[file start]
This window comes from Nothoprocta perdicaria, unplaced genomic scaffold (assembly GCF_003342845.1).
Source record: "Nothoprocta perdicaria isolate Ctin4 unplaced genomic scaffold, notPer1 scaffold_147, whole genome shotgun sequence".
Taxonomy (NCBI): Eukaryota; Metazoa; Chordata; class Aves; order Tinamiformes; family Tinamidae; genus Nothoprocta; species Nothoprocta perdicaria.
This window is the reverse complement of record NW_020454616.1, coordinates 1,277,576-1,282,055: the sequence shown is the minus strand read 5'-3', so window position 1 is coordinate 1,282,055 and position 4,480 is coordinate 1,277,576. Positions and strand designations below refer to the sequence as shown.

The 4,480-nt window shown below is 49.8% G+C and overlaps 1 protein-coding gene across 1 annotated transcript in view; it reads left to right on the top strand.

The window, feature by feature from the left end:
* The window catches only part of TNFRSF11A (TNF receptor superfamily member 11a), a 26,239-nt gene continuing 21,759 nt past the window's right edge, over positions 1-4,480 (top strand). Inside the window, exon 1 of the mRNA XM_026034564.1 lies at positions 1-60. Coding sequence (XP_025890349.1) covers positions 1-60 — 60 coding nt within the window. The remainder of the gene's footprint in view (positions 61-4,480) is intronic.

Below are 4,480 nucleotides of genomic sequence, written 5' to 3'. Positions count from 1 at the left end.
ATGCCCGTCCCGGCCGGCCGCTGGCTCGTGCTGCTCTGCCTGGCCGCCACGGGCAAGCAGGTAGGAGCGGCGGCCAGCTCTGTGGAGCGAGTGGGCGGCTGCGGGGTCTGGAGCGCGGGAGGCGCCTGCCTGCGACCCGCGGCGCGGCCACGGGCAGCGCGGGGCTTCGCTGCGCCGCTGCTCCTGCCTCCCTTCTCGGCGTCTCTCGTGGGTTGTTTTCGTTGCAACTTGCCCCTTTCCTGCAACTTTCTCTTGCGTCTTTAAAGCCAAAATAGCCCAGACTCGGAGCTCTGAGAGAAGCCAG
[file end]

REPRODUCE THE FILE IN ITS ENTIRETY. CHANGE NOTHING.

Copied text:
This window comes from Nothoprocta perdicaria, unplaced genomic scaffold (assembly GCF_003342845.1).
Source record: "Nothoprocta perdicaria isolate Ctin4 unplaced genomic scaffold, notPer1 scaffold_147, whole genome shotgun sequence".
Taxonomy (NCBI): Eukaryota; Metazoa; Chordata; class Aves; order Tinamiformes; family Tinamidae; genus Nothoprocta; species Nothoprocta perdicaria.
This window is the reverse complement of record NW_020454616.1, coordinates 1,277,576-1,282,055: the sequence shown is the minus strand read 5'-3', so window position 1 is coordinate 1,282,055 and position 4,480 is coordinate 1,277,576. Positions and strand designations below refer to the sequence as shown.

The 4,480-nt window shown below is 49.8% G+C and overlaps 1 protein-coding gene across 1 annotated transcript in view; it reads left to right on the top strand.

The window, feature by feature from the left end:
* The window catches only part of TNFRSF11A (TNF receptor superfamily member 11a), a 26,239-nt gene continuing 21,759 nt past the window's right edge, over positions 1-4,480 (top strand). Inside the window, exon 1 of the mRNA XM_026034564.1 lies at positions 1-60. Coding sequence (XP_025890349.1) covers positions 1-60 — 60 coding nt within the window. The remainder of the gene's footprint in view (positions 61-4,480) is intronic.

Below are 4,480 nucleotides of genomic sequence, written 5' to 3'. Positions count from 1 at the left end.
ATGCCCGTCCCGGCCGGCCGCTGGCTCGTGCTGCTCTGCCTGGCCGCCACGGGCAAGCAGGTAGGAGCGGCGGCCAGCTCTGTGGAGCGAGTGGGCGGCTGCGGGGTCTGGAGCGCGGGAGGCGCCTGCCTGCGACCCGCGGCGCGGCCACGGGCAGCGCGGGGCTTCGCTGCGCCGCTGCTCCTGCCTCCCTTCTCGGCGTCTCTCGTGGGTTGTTTTCGTTGCAACTTGCCCCTTTCCTGCAACTTTCTCTTGCGTCTTTAAAGCCAAAATAGCCCAGACTCGGAGCTCTGAGAGAAGCCAG